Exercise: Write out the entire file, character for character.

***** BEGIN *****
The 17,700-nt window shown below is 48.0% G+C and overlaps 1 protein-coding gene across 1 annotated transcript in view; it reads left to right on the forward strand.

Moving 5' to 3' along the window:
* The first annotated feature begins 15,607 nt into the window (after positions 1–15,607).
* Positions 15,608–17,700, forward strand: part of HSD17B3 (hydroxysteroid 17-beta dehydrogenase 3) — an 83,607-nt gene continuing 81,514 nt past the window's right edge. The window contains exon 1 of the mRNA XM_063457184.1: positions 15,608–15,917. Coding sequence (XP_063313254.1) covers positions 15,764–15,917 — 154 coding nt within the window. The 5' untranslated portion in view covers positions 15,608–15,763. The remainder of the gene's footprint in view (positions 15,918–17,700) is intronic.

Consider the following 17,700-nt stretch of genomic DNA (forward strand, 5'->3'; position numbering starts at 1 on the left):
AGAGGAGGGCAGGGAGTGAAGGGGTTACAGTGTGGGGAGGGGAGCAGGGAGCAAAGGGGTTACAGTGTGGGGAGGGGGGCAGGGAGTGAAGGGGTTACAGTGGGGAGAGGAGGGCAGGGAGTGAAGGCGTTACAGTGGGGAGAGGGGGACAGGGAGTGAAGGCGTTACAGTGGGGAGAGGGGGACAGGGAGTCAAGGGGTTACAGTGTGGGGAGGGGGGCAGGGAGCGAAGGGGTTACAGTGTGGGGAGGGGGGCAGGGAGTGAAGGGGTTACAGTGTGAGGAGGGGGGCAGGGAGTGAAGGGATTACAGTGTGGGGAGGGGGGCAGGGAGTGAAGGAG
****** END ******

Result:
The 17,700-nt window shown below is 48.0% G+C and overlaps 1 protein-coding gene across 1 annotated transcript in view; it reads left to right on the forward strand.

Moving 5' to 3' along the window:
* The first annotated feature begins 15,607 nt into the window (after positions 1–15,607).
* Positions 15,608–17,700, forward strand: part of HSD17B3 (hydroxysteroid 17-beta dehydrogenase 3) — an 83,607-nt gene continuing 81,514 nt past the window's right edge. The window contains exon 1 of the mRNA XM_063457184.1: positions 15,608–15,917. Coding sequence (XP_063313254.1) covers positions 15,764–15,917 — 154 coding nt within the window. The 5' untranslated portion in view covers positions 15,608–15,763. The remainder of the gene's footprint in view (positions 15,918–17,700) is intronic.

Consider the following 17,700-nt stretch of genomic DNA (forward strand, 5'->3'; position numbering starts at 1 on the left):
AGAGGAGGGCAGGGAGTGAAGGGGTTACAGTGTGGGGAGGGGAGCAGGGAGCAAAGGGGTTACAGTGTGGGGAGGGGGGCAGGGAGTGAAGGGGTTACAGTGGGGAGAGGAGGGCAGGGAGTGAAGGCGTTACAGTGGGGAGAGGGGGACAGGGAGTGAAGGCGTTACAGTGGGGAGAGGGGGACAGGGAGTCAAGGGGTTACAGTGTGGGGAGGGGGGCAGGGAGCGAAGGGGTTACAGTGTGGGGAGGGGGGCAGGGAGTGAAGGGGTTACAGTGTGAGGAGGGGGGCAGGGAGTGAAGGGATTACAGTGTGGGGAGGGGGGCAGGGAGTGAAGGAG